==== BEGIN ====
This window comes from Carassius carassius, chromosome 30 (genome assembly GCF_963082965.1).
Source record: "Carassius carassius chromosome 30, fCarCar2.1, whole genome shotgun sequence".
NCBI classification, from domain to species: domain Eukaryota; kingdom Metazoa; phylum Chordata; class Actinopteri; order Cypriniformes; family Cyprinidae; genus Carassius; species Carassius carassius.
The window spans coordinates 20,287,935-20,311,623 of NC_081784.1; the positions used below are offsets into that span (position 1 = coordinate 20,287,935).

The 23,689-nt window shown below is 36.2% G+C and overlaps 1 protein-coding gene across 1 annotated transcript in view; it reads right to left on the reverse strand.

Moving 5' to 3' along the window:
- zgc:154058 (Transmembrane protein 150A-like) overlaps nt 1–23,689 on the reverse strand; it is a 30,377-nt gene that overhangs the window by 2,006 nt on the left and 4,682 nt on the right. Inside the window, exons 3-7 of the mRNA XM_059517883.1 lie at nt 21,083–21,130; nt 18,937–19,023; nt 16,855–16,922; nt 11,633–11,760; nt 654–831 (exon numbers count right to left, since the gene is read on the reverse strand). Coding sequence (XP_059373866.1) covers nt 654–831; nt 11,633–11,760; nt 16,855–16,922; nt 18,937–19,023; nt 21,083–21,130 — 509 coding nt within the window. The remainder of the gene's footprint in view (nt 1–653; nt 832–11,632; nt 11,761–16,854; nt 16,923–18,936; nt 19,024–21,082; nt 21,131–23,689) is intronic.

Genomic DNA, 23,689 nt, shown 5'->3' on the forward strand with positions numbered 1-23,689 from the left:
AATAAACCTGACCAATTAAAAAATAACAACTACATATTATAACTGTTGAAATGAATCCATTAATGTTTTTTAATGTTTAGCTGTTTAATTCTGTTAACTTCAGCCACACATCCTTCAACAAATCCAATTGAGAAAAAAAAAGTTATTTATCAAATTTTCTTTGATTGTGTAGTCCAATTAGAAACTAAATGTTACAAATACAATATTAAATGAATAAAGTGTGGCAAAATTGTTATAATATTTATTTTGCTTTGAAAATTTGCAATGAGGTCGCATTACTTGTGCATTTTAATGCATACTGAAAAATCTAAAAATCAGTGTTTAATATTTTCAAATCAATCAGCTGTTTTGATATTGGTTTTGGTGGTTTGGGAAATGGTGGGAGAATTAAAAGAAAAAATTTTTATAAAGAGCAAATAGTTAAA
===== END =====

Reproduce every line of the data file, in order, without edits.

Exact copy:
This window comes from Carassius carassius, chromosome 30 (genome assembly GCF_963082965.1).
Source record: "Carassius carassius chromosome 30, fCarCar2.1, whole genome shotgun sequence".
NCBI classification, from domain to species: domain Eukaryota; kingdom Metazoa; phylum Chordata; class Actinopteri; order Cypriniformes; family Cyprinidae; genus Carassius; species Carassius carassius.
The window spans coordinates 20,287,935-20,311,623 of NC_081784.1; the positions used below are offsets into that span (position 1 = coordinate 20,287,935).

The 23,689-nt window shown below is 36.2% G+C and overlaps 1 protein-coding gene across 1 annotated transcript in view; it reads right to left on the reverse strand.

Moving 5' to 3' along the window:
- zgc:154058 (Transmembrane protein 150A-like) overlaps nt 1–23,689 on the reverse strand; it is a 30,377-nt gene that overhangs the window by 2,006 nt on the left and 4,682 nt on the right. Inside the window, exons 3-7 of the mRNA XM_059517883.1 lie at nt 21,083–21,130; nt 18,937–19,023; nt 16,855–16,922; nt 11,633–11,760; nt 654–831 (exon numbers count right to left, since the gene is read on the reverse strand). Coding sequence (XP_059373866.1) covers nt 654–831; nt 11,633–11,760; nt 16,855–16,922; nt 18,937–19,023; nt 21,083–21,130 — 509 coding nt within the window. The remainder of the gene's footprint in view (nt 1–653; nt 832–11,632; nt 11,761–16,854; nt 16,923–18,936; nt 19,024–21,082; nt 21,131–23,689) is intronic.

Genomic DNA, 23,689 nt, shown 5'->3' on the forward strand with positions numbered 1-23,689 from the left:
AATAAACCTGACCAATTAAAAAATAACAACTACATATTATAACTGTTGAAATGAATCCATTAATGTTTTTTAATGTTTAGCTGTTTAATTCTGTTAACTTCAGCCACACATCCTTCAACAAATCCAATTGAGAAAAAAAAAGTTATTTATCAAATTTTCTTTGATTGTGTAGTCCAATTAGAAACTAAATGTTACAAATACAATATTAAATGAATAAAGTGTGGCAAAATTGTTATAATATTTATTTTGCTTTGAAAATTTGCAATGAGGTCGCATTACTTGTGCATTTTAATGCATACTGAAAAATCTAAAAATCAGTGTTTAATATTTTCAAATCAATCAGCTGTTTTGATATTGGTTTTGGTGGTTTGGGAAATGGTGGGAGAATTAAAAGAAAAAATTTTTATAAAGAGCAAATAGTTAAA